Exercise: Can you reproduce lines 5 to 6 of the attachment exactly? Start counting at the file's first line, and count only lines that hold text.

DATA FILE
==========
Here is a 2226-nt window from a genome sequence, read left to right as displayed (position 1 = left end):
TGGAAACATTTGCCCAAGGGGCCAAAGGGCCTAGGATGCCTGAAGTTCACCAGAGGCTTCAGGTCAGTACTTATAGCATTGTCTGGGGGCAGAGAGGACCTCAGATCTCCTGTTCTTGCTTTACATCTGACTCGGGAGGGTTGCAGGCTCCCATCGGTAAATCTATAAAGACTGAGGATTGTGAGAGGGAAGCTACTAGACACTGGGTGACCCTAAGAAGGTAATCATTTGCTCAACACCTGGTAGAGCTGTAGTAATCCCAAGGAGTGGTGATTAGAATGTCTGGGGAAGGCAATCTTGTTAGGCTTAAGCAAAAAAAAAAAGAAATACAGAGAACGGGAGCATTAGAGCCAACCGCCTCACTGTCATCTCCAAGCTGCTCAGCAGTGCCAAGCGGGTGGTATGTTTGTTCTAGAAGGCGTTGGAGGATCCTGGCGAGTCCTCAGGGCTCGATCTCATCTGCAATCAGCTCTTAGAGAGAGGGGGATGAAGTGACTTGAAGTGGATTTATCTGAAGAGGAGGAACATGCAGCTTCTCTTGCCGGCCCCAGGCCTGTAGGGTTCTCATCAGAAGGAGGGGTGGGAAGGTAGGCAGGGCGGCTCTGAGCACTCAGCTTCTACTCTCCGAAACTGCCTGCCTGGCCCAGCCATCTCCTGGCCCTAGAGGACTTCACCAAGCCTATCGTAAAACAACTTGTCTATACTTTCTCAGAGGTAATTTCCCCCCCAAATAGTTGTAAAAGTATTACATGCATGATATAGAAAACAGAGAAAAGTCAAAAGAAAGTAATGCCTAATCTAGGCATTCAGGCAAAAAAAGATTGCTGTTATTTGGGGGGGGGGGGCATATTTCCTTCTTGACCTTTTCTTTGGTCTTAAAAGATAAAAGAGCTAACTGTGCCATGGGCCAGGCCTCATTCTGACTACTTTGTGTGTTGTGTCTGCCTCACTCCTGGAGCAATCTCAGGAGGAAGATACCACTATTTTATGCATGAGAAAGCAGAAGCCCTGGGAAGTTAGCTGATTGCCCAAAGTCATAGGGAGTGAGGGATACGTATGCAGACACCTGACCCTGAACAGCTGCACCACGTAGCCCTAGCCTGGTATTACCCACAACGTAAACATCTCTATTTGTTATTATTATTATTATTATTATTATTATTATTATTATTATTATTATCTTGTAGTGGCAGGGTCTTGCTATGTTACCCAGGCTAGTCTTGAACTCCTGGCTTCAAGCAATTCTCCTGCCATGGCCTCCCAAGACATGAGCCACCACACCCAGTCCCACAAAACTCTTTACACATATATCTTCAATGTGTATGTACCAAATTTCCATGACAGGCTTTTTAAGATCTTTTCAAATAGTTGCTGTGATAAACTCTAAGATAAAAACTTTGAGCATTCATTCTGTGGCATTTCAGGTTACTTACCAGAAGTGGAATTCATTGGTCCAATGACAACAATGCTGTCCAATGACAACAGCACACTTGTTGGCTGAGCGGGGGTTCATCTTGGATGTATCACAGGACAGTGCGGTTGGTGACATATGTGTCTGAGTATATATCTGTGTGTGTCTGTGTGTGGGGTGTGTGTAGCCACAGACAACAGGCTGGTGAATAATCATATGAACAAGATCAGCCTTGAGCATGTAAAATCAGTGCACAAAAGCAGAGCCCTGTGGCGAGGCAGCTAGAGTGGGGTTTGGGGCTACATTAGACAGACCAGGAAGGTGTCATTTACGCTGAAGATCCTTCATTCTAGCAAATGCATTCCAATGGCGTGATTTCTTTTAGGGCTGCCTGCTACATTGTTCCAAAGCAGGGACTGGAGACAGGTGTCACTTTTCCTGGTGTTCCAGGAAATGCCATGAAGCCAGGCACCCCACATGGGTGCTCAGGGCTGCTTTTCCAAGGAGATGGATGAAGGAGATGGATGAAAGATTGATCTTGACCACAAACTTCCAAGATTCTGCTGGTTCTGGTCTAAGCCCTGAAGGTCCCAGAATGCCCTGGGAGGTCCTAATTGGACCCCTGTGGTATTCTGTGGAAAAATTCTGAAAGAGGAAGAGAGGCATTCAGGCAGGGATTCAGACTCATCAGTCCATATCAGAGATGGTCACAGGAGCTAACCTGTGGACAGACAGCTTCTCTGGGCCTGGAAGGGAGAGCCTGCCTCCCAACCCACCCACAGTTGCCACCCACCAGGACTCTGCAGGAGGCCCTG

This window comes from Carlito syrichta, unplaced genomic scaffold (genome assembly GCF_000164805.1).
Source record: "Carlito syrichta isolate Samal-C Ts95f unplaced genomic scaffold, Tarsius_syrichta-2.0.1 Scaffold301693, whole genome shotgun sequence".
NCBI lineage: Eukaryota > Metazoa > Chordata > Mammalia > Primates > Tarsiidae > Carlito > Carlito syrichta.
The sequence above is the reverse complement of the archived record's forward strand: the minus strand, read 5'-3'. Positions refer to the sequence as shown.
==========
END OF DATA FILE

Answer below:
NCBI lineage: Eukaryota > Metazoa > Chordata > Mammalia > Primates > Tarsiidae > Carlito > Carlito syrichta.
The sequence above is the reverse complement of the archived record's forward strand: the minus strand, read 5'-3'. Positions refer to the sequence as shown.